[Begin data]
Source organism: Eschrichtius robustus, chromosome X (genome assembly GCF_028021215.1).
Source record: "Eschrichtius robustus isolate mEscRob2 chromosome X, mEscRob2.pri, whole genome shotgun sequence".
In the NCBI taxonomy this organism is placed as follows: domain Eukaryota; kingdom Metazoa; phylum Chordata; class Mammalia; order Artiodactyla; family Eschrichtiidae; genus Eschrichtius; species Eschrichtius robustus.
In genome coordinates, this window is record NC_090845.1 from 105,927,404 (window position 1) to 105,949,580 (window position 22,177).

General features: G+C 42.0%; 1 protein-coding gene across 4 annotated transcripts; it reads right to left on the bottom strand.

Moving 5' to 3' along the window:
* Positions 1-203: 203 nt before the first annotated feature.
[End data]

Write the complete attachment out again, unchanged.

Source organism: Eschrichtius robustus, chromosome X (genome assembly GCF_028021215.1).
Source record: "Eschrichtius robustus isolate mEscRob2 chromosome X, mEscRob2.pri, whole genome shotgun sequence".
In the NCBI taxonomy this organism is placed as follows: domain Eukaryota; kingdom Metazoa; phylum Chordata; class Mammalia; order Artiodactyla; family Eschrichtiidae; genus Eschrichtius; species Eschrichtius robustus.
In genome coordinates, this window is record NC_090845.1 from 105,927,404 (window position 1) to 105,949,580 (window position 22,177).

General features: G+C 42.0%; 1 protein-coding gene across 4 annotated transcripts; it reads right to left on the bottom strand.

Moving 5' to 3' along the window:
* Positions 1-203: 203 nt before the first annotated feature.